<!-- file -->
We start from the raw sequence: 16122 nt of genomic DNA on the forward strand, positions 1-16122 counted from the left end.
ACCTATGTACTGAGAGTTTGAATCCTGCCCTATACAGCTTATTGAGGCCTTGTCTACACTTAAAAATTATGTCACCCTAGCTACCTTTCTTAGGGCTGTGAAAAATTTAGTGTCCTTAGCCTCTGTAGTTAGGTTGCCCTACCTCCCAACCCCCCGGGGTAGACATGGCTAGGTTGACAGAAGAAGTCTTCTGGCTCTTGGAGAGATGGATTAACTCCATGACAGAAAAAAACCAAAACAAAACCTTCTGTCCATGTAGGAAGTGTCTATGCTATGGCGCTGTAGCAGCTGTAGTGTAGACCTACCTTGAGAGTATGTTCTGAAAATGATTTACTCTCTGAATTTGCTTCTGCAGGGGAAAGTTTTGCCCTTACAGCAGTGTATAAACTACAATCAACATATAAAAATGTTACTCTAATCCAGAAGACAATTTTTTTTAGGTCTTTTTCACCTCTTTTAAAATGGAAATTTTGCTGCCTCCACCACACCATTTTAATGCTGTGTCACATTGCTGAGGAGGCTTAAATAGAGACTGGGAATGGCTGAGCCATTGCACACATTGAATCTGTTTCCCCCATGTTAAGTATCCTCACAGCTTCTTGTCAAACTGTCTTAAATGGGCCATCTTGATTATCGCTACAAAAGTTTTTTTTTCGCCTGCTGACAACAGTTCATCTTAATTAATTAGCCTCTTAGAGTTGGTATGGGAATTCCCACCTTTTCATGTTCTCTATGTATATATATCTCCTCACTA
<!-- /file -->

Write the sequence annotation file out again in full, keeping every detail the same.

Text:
We start from the raw sequence: 16122 nt of genomic DNA on the forward strand, positions 1-16122 counted from the left end.
ACCTATGTACTGAGAGTTTGAATCCTGCCCTATACAGCTTATTGAGGCCTTGTCTACACTTAAAAATTATGTCACCCTAGCTACCTTTCTTAGGGCTGTGAAAAATTTAGTGTCCTTAGCCTCTGTAGTTAGGTTGCCCTACCTCCCAACCCCCCGGGGTAGACATGGCTAGGTTGACAGAAGAAGTCTTCTGGCTCTTGGAGAGATGGATTAACTCCATGACAGAAAAAAACCAAAACAAAACCTTCTGTCCATGTAGGAAGTGTCTATGCTATGGCGCTGTAGCAGCTGTAGTGTAGACCTACCTTGAGAGTATGTTCTGAAAATGATTTACTCTCTGAATTTGCTTCTGCAGGGGAAAGTTTTGCCCTTACAGCAGTGTATAAACTACAATCAACATATAAAAATGTTACTCTAATCCAGAAGACAATTTTTTTTAGGTCTTTTTCACCTCTTTTAAAATGGAAATTTTGCTGCCTCCACCACACCATTTTAATGCTGTGTCACATTGCTGAGGAGGCTTAAATAGAGACTGGGAATGGCTGAGCCATTGCACACATTGAATCTGTTTCCCCCATGTTAAGTATCCTCACAGCTTCTTGTCAAACTGTCTTAAATGGGCCATCTTGATTATCGCTACAAAAGTTTTTTTTTCGCCTGCTGACAACAGTTCATCTTAATTAATTAGCCTCTTAGAGTTGGTATGGGAATTCCCACCTTTTCATGTTCTCTATGTATATATATCTCCTCACTA